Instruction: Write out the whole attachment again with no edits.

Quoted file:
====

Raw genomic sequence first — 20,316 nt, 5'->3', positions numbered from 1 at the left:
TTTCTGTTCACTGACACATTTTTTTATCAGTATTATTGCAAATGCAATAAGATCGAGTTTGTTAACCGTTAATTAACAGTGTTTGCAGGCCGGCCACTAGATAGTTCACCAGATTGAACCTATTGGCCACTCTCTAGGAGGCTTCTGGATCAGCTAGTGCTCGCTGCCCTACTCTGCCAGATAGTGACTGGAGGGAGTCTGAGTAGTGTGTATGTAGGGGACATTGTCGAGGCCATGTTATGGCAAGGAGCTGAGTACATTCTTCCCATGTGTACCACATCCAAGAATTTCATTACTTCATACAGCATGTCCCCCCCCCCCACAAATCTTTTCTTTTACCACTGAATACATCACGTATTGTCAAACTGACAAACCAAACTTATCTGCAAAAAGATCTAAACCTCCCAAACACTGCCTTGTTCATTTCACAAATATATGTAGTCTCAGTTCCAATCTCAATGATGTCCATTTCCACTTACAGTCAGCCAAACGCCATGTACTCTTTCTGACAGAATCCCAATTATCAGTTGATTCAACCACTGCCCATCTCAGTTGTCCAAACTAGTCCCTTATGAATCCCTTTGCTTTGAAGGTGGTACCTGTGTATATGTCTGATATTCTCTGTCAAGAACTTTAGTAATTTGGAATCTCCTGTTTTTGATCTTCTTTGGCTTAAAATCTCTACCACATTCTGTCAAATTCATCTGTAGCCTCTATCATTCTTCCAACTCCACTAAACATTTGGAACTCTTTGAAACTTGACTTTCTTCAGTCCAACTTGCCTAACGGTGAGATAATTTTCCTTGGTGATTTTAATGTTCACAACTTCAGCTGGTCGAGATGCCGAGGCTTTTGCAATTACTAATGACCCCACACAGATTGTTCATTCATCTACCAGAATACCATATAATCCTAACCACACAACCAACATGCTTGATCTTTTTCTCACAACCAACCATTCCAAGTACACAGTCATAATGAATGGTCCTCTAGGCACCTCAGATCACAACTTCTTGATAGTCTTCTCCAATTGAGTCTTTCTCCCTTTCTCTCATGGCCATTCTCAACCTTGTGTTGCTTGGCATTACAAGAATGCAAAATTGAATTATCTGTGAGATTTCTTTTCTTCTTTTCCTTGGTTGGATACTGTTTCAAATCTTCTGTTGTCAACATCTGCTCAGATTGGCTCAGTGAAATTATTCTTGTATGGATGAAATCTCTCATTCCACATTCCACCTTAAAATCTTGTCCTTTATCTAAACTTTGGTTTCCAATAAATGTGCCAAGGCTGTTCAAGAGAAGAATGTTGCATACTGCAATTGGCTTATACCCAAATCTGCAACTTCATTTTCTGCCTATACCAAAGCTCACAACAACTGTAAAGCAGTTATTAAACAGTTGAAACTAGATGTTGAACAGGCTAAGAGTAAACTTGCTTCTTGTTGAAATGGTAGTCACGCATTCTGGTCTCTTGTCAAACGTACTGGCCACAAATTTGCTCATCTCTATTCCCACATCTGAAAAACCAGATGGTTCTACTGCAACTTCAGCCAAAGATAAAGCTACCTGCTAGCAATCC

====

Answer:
Raw genomic sequence first — 20,316 nt, 5'->3', positions numbered from 1 at the left:
TTTCTGTTCACTGACACATTTTTTTATCAGTATTATTGCAAATGCAATAAGATCGAGTTTGTTAACCGTTAATTAACAGTGTTTGCAGGCCGGCCACTAGATAGTTCACCAGATTGAACCTATTGGCCACTCTCTAGGAGGCTTCTGGATCAGCTAGTGCTCGCTGCCCTACTCTGCCAGATAGTGACTGGAGGGAGTCTGAGTAGTGTGTATGTAGGGGACATTGTCGAGGCCATGTTATGGCAAGGAGCTGAGTACATTCTTCCCATGTGTACCACATCCAAGAATTTCATTACTTCATACAGCATGTCCCCCCCCCCCACAAATCTTTTCTTTTACCACTGAATACATCACGTATTGTCAAACTGACAAACCAAACTTATCTGCAAAAAGATCTAAACCTCCCAAACACTGCCTTGTTCATTTCACAAATATATGTAGTCTCAGTTCCAATCTCAATGATGTCCATTTCCACTTACAGTCAGCCAAACGCCATGTACTCTTTCTGACAGAATCCCAATTATCAGTTGATTCAACCACTGCCCATCTCAGTTGTCCAAACTAGTCCCTTATGAATCCCTTTGCTTTGAAGGTGGTACCTGTGTATATGTCTGATATTCTCTGTCAAGAACTTTAGTAATTTGGAATCTCCTGTTTTTGATCTTCTTTGGCTTAAAATCTCTACCACATTCTGTCAAATTCATCTGTAGCCTCTATCATTCTTCCAACTCCACTAAACATTTGGAACTCTTTGAAACTTGACTTTCTTCAGTCCAACTTGCCTAACGGTGAGATAATTTTCCTTGGTGATTTTAATGTTCACAACTTCAGCTGGTCGAGATGCCGAGGCTTTTGCAATTACTAATGACCCCACACAGATTGTTCATTCATCTACCAGAATACCATATAATCCTAACCACACAACCAACATGCTTGATCTTTTTCTCACAACCAACCATTCCAAGTACACAGTCATAATGAATGGTCCTCTAGGCACCTCAGATCACAACTTCTTGATAGTCTTCTCCAATTGAGTCTTTCTCCCTTTCTCTCATGGCCATTCTCAACCTTGTGTTGCTTGGCATTACAAGAATGCAAAATTGAATTATCTGTGAGATTTCTTTTCTTCTTTTCCTTGGTTGGATACTGTTTCAAATCTTCTGTTGTCAACATCTGCTCAGATTGGCTCAGTGAAATTATTCTTGTATGGATGAAATCTCTCATTCCACATTCCACCTTAAAATCTTGTCCTTTATCTAAACTTTGGTTTCCAATAAATGTGCCAAGGCTGTTCAAGAGAAGAATGTTGCATACTGCAATTGGCTTATACCCAAATCTGCAACTTCATTTTCTGCCTATACCAAAGCTCACAACAACTGTAAAGCAGTTATTAAACAGTTGAAACTAGATGTTGAACAGGCTAAGAGTAAACTTGCTTCTTGTTGAAATGGTAGTCACGCATTCTGGTCTCTTGTCAAACGTACTGGCCACAAATTTGCTCATCTCTATTCCCACATCTGAAAAACCAGATGGTTCTACTGCAACTTCAGCCAAAGATAAAGCTACCTGCTAGCAATCC